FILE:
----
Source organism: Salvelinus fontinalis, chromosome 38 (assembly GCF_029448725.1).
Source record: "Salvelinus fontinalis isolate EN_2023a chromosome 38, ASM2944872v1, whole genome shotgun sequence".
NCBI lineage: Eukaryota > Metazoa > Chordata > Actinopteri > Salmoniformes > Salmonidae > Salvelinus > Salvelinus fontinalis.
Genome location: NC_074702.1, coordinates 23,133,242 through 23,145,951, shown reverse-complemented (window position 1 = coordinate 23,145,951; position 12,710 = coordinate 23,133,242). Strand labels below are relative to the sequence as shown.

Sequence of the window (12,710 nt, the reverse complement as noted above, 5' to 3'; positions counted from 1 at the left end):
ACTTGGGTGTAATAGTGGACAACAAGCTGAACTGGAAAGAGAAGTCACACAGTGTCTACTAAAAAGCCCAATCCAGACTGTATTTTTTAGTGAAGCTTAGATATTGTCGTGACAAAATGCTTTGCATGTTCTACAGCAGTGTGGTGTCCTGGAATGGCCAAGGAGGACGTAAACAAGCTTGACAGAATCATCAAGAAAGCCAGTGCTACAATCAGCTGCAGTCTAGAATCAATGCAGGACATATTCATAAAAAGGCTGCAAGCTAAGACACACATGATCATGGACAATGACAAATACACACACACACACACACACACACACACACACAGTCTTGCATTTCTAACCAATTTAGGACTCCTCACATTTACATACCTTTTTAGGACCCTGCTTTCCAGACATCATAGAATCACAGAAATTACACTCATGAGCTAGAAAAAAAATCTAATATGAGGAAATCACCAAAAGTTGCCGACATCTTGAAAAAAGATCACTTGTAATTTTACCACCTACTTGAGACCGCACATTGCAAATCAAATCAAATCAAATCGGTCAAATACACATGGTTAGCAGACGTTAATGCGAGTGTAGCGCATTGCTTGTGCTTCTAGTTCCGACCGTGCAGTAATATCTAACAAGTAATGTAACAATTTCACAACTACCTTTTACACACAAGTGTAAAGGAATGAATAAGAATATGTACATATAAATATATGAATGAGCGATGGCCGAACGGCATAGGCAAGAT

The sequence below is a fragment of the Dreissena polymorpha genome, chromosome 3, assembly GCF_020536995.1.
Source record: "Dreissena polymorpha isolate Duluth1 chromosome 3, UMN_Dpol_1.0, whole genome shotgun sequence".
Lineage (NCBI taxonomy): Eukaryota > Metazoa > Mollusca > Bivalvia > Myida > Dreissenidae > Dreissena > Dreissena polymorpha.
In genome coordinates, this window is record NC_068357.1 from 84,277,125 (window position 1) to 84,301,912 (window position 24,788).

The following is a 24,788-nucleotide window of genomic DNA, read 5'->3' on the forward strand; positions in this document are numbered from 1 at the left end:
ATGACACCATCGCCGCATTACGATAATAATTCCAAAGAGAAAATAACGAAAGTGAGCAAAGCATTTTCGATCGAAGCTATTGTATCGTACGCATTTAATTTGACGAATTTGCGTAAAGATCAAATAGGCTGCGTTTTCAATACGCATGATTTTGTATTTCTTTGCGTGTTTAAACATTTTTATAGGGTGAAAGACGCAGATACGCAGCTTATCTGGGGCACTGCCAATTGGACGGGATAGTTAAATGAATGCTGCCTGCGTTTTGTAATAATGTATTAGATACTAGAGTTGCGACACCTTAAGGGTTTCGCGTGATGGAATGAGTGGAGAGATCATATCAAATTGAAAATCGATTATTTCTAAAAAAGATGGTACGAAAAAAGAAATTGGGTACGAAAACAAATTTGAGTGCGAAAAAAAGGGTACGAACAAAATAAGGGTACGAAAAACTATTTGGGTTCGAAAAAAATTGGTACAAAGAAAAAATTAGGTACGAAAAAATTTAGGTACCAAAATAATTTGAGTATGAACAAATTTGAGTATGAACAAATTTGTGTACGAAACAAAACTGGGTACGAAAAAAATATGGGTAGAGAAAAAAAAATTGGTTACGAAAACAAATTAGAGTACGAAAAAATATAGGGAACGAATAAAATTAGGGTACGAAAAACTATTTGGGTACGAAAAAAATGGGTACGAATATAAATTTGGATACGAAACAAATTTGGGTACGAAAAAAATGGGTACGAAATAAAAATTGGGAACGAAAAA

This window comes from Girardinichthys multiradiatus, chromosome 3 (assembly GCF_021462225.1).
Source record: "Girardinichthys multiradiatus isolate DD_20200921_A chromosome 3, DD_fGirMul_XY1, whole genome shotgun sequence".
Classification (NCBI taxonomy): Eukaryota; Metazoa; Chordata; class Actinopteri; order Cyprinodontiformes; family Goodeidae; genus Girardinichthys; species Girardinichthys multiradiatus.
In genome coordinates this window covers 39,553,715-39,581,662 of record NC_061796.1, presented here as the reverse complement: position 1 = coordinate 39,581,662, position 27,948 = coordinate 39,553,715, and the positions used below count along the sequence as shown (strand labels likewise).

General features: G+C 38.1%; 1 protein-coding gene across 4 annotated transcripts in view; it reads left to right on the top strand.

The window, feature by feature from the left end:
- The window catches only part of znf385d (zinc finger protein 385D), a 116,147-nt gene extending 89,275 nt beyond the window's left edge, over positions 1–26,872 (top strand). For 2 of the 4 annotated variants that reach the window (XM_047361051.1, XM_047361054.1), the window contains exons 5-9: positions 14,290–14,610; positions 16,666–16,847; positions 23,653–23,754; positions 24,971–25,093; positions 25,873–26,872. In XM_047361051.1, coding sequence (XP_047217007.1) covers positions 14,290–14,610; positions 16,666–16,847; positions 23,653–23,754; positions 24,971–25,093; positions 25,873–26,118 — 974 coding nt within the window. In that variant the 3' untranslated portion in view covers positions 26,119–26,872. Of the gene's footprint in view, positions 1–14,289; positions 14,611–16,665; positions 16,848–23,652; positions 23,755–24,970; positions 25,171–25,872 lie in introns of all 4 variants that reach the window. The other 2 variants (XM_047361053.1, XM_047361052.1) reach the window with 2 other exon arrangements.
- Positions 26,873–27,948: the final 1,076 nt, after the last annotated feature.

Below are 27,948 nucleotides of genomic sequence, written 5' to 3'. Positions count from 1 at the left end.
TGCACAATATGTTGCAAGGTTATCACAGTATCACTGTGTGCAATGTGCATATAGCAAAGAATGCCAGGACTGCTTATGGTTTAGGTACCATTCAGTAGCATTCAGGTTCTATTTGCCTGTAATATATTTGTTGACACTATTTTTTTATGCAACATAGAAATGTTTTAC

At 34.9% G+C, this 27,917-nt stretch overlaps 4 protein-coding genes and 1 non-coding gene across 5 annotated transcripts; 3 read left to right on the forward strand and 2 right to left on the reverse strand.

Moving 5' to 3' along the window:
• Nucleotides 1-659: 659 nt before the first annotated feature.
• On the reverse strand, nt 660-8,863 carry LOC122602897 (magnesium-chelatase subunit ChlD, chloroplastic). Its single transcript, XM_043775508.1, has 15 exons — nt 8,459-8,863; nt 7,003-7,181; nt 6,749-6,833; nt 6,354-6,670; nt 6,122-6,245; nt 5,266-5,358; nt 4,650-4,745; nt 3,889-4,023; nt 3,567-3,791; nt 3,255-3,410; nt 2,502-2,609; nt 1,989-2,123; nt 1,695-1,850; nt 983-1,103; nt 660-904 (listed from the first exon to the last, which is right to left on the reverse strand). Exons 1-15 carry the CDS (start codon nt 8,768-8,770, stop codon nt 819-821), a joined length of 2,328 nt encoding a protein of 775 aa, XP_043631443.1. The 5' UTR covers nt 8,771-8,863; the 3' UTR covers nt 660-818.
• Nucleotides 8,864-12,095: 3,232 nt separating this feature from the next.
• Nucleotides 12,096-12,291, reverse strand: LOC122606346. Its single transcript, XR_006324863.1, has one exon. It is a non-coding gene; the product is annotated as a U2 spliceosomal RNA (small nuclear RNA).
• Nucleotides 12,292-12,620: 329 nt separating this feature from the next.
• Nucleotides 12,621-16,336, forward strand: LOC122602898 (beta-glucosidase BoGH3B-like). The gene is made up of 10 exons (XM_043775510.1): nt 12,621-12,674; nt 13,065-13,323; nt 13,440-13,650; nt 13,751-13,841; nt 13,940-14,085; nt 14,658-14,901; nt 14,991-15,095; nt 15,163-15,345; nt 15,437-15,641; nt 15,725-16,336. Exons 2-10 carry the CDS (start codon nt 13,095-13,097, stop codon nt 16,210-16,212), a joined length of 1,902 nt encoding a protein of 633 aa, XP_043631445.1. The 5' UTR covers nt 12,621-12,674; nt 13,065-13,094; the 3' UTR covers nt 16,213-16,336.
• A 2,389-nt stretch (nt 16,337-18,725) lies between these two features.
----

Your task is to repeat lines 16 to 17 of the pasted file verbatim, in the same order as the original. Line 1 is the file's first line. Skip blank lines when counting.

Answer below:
In genome coordinates this window covers 39,553,715-39,581,662 of record NC_061796.1, presented here as the reverse complement: position 1 = coordinate 39,581,662, position 27,948 = coordinate 39,553,715, and the positions used below count along the sequence as shown (strand labels likewise).

General features: G+C 38.1%; 1 protein-coding gene across 4 annotated transcripts in view; it reads left to right on the top strand.